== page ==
First reading: Isaiah 55:6-9.
Responsorial Psalm: Psalm 144(145):2-3, 8-9, 17-18.
Second reading: Philippians 1:20-24, 27.
Gospel: Matthew 20:1-16.
Link to readings.
The words 'My thoughts are not your thoughts, my ways not your ways', summarise the themes found in this week's readings.
In Isaiah, the First Reading, the people, exiled in Babylon, are encouraged to trust in God. God has plans for them.
Today's Gospel is a parable from Matthew and may cause us to stop and consider God's ways. This is not how we would act. It calls us to rethink our understanding of justice and generosity.
Psalm 144 (145) is a song of praise to God, emphasising especially his greatness, and particularly his attributes of compassion, kindness, and abounding love; his lack of anger, and his closeness.
St Paul, in the Second Reading, is caught in a dilemma. He, too, has difficulty in understanding God's ways. He wants to be with Christ, but he also wishes to continue his work on earth. His measure is the Gospel and trusting in God's will for him - whatever it may be.
As we read, pray and live the readings this week, we may also try and pull ourselves up short on our preconceived notions of God's actions.
Isaiah 55: 6-9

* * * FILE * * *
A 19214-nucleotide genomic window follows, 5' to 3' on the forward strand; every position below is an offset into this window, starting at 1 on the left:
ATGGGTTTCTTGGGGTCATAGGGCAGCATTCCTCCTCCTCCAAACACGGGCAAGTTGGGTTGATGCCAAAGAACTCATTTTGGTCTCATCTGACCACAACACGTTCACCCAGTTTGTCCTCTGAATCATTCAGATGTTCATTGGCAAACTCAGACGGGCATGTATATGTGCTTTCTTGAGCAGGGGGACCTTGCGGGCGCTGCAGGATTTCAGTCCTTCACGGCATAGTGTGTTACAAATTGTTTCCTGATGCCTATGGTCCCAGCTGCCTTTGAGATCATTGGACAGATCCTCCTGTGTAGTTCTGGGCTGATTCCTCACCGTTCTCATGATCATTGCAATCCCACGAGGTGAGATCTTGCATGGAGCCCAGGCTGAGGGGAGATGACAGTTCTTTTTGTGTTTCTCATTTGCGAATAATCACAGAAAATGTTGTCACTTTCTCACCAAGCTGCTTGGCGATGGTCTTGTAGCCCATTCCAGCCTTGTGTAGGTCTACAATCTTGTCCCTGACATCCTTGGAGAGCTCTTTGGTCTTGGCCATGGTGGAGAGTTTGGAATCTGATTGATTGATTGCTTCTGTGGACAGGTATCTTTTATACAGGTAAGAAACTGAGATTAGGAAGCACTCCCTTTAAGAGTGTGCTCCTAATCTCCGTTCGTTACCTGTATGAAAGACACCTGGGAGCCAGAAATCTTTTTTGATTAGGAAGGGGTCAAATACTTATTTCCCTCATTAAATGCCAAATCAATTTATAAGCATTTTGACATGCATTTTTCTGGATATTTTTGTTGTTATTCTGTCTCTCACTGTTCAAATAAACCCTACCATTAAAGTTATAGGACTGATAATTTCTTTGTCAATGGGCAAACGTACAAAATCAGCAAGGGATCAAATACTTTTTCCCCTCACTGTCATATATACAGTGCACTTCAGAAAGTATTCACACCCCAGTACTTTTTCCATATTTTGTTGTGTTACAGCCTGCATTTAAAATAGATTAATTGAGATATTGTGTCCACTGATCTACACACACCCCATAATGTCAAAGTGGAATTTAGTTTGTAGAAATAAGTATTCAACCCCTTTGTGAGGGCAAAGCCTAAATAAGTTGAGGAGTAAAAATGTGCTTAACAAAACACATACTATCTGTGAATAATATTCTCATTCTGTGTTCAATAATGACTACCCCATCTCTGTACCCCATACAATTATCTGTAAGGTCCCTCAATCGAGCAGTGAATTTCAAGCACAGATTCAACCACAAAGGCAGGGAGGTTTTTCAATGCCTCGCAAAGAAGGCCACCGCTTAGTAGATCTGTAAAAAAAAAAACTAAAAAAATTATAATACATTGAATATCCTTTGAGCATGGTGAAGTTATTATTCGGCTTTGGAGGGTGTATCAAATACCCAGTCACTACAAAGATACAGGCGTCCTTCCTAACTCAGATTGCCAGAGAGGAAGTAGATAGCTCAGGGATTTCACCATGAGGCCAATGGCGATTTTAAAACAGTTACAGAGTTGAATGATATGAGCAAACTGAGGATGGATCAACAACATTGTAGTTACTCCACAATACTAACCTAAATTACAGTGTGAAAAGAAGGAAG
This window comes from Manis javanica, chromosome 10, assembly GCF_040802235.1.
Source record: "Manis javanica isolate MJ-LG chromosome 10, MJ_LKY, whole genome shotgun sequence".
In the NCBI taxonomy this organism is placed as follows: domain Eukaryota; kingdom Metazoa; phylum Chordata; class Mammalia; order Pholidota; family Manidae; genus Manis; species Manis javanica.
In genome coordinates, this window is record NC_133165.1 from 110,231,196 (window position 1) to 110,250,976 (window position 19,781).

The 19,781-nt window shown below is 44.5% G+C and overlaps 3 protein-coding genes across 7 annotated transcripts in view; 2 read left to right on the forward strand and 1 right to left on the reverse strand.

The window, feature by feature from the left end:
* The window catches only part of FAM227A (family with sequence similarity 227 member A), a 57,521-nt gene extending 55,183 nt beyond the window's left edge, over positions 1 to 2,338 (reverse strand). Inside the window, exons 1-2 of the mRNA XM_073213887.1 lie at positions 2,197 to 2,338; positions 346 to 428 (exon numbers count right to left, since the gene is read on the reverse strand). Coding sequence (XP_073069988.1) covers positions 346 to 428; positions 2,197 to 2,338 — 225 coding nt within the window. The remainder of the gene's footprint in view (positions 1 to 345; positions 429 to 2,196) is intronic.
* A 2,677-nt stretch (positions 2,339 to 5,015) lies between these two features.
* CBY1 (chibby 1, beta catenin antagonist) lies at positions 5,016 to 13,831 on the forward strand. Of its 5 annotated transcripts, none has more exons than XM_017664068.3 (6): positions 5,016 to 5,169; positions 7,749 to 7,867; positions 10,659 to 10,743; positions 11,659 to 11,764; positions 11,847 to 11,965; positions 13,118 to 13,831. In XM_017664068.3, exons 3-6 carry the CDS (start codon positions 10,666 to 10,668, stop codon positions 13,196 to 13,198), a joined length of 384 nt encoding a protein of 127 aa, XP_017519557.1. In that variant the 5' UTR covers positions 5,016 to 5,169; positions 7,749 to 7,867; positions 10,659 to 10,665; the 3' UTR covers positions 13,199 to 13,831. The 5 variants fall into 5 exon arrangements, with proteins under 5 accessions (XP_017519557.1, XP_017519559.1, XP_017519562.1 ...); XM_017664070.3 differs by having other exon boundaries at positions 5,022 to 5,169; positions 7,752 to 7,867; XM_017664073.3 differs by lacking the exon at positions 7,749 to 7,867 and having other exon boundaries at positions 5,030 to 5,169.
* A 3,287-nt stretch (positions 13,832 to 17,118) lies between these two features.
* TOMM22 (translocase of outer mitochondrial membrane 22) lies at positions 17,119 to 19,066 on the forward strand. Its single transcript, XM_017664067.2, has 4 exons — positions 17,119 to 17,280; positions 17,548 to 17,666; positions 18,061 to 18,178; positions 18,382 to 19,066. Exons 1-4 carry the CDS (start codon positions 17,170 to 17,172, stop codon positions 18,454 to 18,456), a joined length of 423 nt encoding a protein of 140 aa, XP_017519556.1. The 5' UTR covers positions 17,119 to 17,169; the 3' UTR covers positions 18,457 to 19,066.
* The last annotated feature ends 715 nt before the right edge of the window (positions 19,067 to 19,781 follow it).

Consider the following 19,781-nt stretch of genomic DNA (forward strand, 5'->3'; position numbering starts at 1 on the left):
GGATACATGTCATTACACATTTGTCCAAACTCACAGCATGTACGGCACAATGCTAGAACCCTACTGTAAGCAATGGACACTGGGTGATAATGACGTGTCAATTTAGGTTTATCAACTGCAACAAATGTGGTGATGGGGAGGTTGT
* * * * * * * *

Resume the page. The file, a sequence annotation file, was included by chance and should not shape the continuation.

As I settle to pray, I may light a candle and become aware of God's presence around and within me.
I breathe in his life that continually upholds me.
I take the time to read the text slowly.
Perhaps the first two lines can be my entry into prayer.
If I cannot be always conscious of seeking the Lord, I can give this time completely to him.
I offer it to him, as well as my whole heart, soul and mind.
God is there, willing to welcome me, to accept me with love and forgiveness.
I may spend some time just becoming aware of God's unconditional love for me, and of his desire to deepen his relationship with me.
I give him praise as I marvel at his infinite glory and power, at the immense gift of his Son, Jesus Christ, our salvation.
I speak to him of whatever touches me in this reading.
Maybe I ask for the grace to accept whatever plans he may have for me.
I end my prayer asking for him to be with me this week and praying: 'Glory be to the Father...'
Matthew 20: 1-16
I come to my place of prayer and become aware of being held in God's love. I slowly read the parable a couple of times.
I try not to go 'into my head' but note what has struck me.
Is it the way the landowner keeps hiring rejects?
Have I felt called to work in the kingdom at different times in different ways? Or is it the way the landowner calls one of the aggrieved workers 'My friend'? Is my compassion open to everyone... and have I been the recipient of such attention?
I speak to the Lord about this. Do I feel that God's love is a free gift for us all? Perhaps I may ask to be free of all feelings of envy and resentment and to be able to relax into this love.
Our heavenly Father is a giver of gifts. Maybe I can give thanks and not feel that I need earn anything. I turn to him and speak from my heart.
I quietly end my prayer with a slow sign of the cross.
Prepared by St Beuno's Outreach in the Diocese of Wrexham